talking about a shift in monetary value, subjectively, from currency
to gold during such times, it can't be isolated to gold.
In fact, both gold and the CRB trace
the same path historically. And if during such times, where there
is a loss of confidence in the dollar that results in such rising
commodity values and prices, someone is able to make the case for
deflation, they are making the oversized assumption that somewhere
along the line there is a policymaker that's infallible. For, how
else is a fiat paper monetary regime going to be restricted? To
think that somehow, forces beyond our control will result in a contraction
in the money supply and deflation in terms of the dollar is to delude
yourself. I hope you'll understand why by the end of this report.
What is the dollar's liquidity premium?
A JP Morgan slide show
last September began with the following quote on the cover
price of gold is driven by (and is the reciprocal of) the
real rate of return from capital markets." Summers
As in Larry Summers
ex-Treasury secretary. He is correct on that score. This concept
forms the basis for our hypothesis about the dollar's investment
premium, or more accurately, its liquidity premium.
Why do we
insist the likelihood of deflation is so low when everyone's talking
What it boils down to after a close
examination of all the logical paths is the value of the currency
that we're inferring to be the money. Is it over or under valued?
That's the question. For, aside from the question of the dollar's
value, there's nothing but inflation, everywhere in fact. There
always has been. And if we're right that the dollar is overvalued,
how on earth could policymakers keep a check on prices even if they
Major historical events can be mapped
around the history of money and inflation. In fact, if you asked
me, the world's entire history could be mapped around the struggle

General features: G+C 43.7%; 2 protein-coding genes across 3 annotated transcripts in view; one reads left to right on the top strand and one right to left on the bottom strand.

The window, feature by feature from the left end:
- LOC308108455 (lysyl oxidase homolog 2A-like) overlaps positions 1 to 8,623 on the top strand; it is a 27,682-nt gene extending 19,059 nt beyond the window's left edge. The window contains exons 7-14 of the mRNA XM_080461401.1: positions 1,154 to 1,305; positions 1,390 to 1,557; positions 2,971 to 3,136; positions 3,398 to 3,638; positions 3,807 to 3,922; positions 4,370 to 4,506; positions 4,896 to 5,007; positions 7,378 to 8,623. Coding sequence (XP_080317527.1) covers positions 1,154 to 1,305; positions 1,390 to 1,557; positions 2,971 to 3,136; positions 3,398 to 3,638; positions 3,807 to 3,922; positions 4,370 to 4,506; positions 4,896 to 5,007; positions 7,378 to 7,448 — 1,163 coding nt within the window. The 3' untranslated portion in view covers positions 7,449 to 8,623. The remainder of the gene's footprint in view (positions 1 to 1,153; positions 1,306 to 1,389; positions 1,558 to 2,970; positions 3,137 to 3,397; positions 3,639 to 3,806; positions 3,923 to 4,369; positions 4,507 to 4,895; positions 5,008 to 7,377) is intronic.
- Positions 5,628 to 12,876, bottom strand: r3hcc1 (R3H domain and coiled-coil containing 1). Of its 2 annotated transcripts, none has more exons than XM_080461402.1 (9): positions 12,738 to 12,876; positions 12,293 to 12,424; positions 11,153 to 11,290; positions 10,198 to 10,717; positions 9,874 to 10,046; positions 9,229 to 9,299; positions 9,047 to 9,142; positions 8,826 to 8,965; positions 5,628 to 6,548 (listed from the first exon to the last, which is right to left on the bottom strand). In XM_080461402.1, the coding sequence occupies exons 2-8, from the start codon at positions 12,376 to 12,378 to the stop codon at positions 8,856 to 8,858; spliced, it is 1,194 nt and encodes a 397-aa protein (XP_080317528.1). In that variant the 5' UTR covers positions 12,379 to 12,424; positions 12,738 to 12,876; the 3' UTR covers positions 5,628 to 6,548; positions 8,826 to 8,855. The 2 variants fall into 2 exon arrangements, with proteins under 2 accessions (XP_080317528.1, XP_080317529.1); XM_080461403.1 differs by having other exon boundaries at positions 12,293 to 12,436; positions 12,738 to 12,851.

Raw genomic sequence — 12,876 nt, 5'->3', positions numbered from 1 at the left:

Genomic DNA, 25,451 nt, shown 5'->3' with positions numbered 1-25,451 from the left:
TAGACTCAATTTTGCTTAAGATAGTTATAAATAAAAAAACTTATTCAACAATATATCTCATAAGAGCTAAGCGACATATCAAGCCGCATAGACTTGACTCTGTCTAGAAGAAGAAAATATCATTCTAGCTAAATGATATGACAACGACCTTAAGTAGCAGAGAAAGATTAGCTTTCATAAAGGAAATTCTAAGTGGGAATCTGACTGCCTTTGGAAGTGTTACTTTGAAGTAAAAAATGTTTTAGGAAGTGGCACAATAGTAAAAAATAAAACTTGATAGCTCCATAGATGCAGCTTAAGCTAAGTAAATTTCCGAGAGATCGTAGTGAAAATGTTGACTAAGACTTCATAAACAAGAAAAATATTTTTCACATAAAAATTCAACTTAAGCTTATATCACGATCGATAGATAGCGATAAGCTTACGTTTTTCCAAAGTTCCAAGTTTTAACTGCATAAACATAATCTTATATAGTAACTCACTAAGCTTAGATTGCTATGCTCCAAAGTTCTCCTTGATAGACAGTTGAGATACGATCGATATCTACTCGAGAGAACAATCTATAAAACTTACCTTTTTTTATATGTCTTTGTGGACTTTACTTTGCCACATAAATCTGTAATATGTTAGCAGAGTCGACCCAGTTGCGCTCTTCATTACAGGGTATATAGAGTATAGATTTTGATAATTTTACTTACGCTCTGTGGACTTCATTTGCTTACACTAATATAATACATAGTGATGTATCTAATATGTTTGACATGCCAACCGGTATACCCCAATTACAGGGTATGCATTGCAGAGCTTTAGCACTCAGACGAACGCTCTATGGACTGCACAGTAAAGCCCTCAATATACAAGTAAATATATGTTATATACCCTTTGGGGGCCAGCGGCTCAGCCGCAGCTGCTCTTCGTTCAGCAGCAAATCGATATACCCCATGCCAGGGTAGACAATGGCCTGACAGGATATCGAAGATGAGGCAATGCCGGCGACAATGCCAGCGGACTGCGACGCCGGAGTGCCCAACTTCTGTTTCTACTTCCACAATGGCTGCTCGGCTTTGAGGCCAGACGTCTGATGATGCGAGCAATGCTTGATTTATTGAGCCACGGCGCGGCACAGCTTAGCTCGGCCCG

between the State and market over money, its role as well as its
possession. Jefferson may have said it better. Still, the point
is that fiat monetary regimes are inherently inflationist, and inflation
is politically expedient. Greenspan said as much in his controversial
gold speech that had nothing to do with gold.
Nonetheless it would be simplistic
and naive to think that all of our problems could be solved by eliminating
money, since after all, that thinking is precisely the root of the
problem. The Fed is after all in charge of alleviating the discipline
of money - shifting risk - as if to say money isn't necessary but
a central bank is.
The State has always tried to overcome
the market's grip on the affairs of money, and the twentieth century
was no different in that regard. Moreover, it's always in the name
of making life easier that it succeeds. Inflation is a political
doctrine. As long as the government has control over money, it won't
go away. Indeed, either our governments have become extraordinary
deceivers or people have become extraordinarily ignorant. For, not
only do we believe the government when it says there is no inflation,
but also, the fear of deflation has spread through the investment
industry like I would imagine the fear of retribution spread through
Massachusetts in 1690's America during the Salem witch hunts. In
both cases the fear is irrational.
There is another irony inherent in
fearing deflation in our kind of economic system. Think about it
for a moment. A government that thrives on inflationist policy has
the good fortune of a population that believes it must step on the
inflation gas pedal to avoid deflation. If you don't understand
the irony, note the "government that thrives
on inflationist policy" part.
Okay, in this world of derivatives,
futures, multiple markets and financial intermediaries it may be
easy to fall into the trap. It's probably enough to make the average
person's head spin.
Maybe a little parable and narrative
Consider, for instance, a closed
economic system controlled by a profligate Monarch. Assume also
that we begin monitoring the Kingdom when it is using a one ounce
gold coin for money, and that our act of observing doesn't influence
The King's hedonic lifestyle and
the Queen's exuberant shopping sprees have pushed the Treasury to
the brink. Concern now grows over the economy, which has come to
rely on credit expansions. An entire street of vendors grew prosperous
by the Queen's generous whims alone. But now after they've stocked
up on record inventories of the Queen's favorite shoe, there is
no sign of her. The King and Queen are tapped out. Weeks go by,
and still, there's no sign of her. Prices fall. The specter of deflation
is in the air. Now that everyone's afraid of shoe price deflation,
the King declares new coinage.
A new coin will be created, which
will stimulate commerce. Only, it won't have an ounce of gold. It
will have, say, three quarters (the King's old okay). Suddenly,
there is more money, 25% more in this instance. Guess what happens
to prices? They go up. Why? Because the value of the coin falls.
Though it may not fall by 25% against everything. It might hold